Insurance software company Watchstone has fired the first shot in a multi-million pound legal battle over KPMG’s botched audit of Quindell – Watchstone’s previous trading name.
Watchstone filed a claim in the High Court this week against the Big Four firm, court records show.
A person familiar with the matter said the claim is related to KPMG’s faulty audit of Quindell in 2013 and the alleged damage it caused the company.
The audit regulator, the Financial Reporting Council (FRC), reprimanded KPMG and fined the firm £4.5m in 2018 for the deficient audit of Quindell.
“It is clear when you get a fine of the scale given to KPMG that the considered wrongdoing of KPMG by the FRC was significant and fell well below the standard required — that should lead to a claim,” the person familiar with the matter said.
The size of the potential claim against KPMG has not been disclosed, but the amount would need to make commercial sense in light of the millions of pounds in legal fees that are often incurred in cases of this size and complexity, the person with knowledge of the matter said.
The person added that the case was still at a preliminary stage.
A KPMG spokesperson declined to comment as did a spokesman for Watchstone.
KPMG admitted that its conduct on the 2013 audit “fell significantly short of the standards reasonably to be expected,” the FRC said in 2018.
The FRC said KPMG failed to obtain reasonable assurance that Quindell’s financial statements were free from material misstatement, failed to obtain appropriate audit evidence and failed to exercise sufficient professional scepticism.
Watchstone’s High Court filing follows a court ruling this summer against accountancy firm Grant Thornton, which established that auditors could be liable for losses caused by negligent audits, the person familiar added.
The Court of Appeal ordered Grant Thornton to pay £22m to Aim-listed Assetco. The judgment found that auditors could be liable for losses caused by dividends that should not have been paid or losses caused by business decisions that were based on faulty audits.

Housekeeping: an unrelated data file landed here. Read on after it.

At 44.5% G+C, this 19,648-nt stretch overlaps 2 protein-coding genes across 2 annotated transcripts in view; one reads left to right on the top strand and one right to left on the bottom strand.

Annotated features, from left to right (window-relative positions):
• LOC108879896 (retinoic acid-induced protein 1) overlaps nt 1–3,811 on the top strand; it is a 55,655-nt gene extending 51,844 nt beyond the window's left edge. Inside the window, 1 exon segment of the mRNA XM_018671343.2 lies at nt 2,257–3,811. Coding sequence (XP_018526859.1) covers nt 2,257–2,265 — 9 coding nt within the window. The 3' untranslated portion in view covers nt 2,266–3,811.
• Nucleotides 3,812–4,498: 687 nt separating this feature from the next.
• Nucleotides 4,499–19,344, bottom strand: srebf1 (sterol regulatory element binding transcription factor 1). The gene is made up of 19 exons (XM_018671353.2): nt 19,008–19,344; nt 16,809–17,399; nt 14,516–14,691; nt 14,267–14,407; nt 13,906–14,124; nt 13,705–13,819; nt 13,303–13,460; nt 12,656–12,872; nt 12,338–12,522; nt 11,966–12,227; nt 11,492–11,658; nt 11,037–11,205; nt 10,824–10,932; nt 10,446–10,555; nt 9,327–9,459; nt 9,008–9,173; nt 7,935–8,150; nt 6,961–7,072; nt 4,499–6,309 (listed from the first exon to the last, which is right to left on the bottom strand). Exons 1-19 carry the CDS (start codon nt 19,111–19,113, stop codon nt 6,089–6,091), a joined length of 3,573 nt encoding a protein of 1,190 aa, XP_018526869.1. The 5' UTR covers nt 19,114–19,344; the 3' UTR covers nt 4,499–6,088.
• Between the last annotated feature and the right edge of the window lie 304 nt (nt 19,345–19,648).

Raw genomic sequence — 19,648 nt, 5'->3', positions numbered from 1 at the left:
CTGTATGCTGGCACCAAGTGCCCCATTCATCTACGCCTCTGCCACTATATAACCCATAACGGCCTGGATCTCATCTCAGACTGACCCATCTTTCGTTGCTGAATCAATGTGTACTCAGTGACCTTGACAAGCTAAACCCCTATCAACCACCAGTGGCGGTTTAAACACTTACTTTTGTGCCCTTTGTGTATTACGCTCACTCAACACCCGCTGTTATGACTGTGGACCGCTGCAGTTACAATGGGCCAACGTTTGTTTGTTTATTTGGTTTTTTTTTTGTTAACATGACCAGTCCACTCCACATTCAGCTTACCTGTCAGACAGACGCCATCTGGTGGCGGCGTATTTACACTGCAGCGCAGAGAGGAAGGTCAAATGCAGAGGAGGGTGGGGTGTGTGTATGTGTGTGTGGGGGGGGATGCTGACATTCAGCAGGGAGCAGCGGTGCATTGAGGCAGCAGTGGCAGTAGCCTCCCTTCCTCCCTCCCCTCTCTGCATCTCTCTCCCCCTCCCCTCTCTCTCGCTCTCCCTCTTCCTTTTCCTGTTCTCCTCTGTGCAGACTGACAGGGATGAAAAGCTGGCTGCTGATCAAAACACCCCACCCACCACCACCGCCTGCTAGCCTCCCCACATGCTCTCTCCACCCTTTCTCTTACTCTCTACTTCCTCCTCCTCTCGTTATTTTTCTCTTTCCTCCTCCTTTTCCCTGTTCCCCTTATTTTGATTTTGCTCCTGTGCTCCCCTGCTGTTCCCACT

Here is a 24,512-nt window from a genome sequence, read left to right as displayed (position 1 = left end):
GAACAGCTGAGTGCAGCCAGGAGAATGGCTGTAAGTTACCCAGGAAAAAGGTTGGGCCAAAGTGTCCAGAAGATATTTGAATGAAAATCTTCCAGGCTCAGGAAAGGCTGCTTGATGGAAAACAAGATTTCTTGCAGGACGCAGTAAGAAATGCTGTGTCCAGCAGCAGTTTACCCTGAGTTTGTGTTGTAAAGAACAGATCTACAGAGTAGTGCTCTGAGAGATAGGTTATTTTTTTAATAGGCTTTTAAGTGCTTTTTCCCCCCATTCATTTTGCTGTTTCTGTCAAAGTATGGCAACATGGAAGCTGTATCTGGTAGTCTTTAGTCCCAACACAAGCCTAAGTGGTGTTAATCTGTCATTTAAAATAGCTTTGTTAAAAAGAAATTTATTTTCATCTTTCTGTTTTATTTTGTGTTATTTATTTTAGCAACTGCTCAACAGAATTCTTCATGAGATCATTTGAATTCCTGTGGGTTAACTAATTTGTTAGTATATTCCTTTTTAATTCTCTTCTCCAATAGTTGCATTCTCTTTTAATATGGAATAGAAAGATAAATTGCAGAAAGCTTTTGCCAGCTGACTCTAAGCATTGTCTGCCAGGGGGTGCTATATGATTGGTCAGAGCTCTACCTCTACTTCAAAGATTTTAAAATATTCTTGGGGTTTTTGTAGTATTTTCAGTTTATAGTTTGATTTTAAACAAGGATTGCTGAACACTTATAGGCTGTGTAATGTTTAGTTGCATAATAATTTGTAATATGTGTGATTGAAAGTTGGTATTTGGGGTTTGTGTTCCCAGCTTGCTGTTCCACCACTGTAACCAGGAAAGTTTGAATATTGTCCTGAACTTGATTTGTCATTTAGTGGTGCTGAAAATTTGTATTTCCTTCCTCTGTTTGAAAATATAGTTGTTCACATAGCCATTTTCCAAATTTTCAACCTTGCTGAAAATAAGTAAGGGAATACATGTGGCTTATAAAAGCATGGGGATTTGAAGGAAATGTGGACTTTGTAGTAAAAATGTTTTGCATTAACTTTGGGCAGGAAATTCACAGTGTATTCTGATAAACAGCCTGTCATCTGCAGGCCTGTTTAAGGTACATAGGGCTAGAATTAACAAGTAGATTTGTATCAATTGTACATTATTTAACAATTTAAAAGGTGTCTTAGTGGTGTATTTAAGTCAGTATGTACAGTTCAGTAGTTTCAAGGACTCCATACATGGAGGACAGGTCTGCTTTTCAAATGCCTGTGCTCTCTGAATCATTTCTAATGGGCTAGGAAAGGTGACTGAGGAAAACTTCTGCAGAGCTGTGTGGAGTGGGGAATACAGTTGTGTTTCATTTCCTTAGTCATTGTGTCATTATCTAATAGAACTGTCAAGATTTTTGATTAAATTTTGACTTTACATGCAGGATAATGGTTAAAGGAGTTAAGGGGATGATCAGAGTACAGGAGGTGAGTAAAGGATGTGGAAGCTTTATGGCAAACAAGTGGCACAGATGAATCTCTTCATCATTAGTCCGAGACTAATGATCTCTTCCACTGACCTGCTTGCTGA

“The combination of the Assetco case and FRC reprimands are going to lead to any company in that situation looking to have conversations with their auditors because the auditor has admitted negligence so it is hard for the auditor to say they have done nothing wrong,” the person familiar with the matter said.
In 2014, Quindell was the largest company on London’s junior exchange Aim with a market capitalisation of nearly £3bn.
The stock plunged, however, following a report from short-seller Gotham City Research and an investigation into its accounting practices by the Serious Fraud Office and the Financial Conduct Authority.
Consumer law firm Slater & Gordon bought Quindell’s professional services division in 2015 for £637m in a disastrous deal.
Watchstone agreed to pay Slater & Gordon UK £11m last year to settle the law firm’s claim that Watchstone had misrepresented the value of its business before the sale took place.
Watchstone countersued claiming that Slater & Gordon had received leaked information during the sale process from PwC which had advised it on a restructuring.
In its claim, Watchstone alleged PwC had leaked confidential information to Slater & Gordon’s corporate finance adviser, the investment bank Greenhill & Co.
Watchstone launched a £63m High Court claim against PwC in August over the allegations. PwC is contesting the claim.
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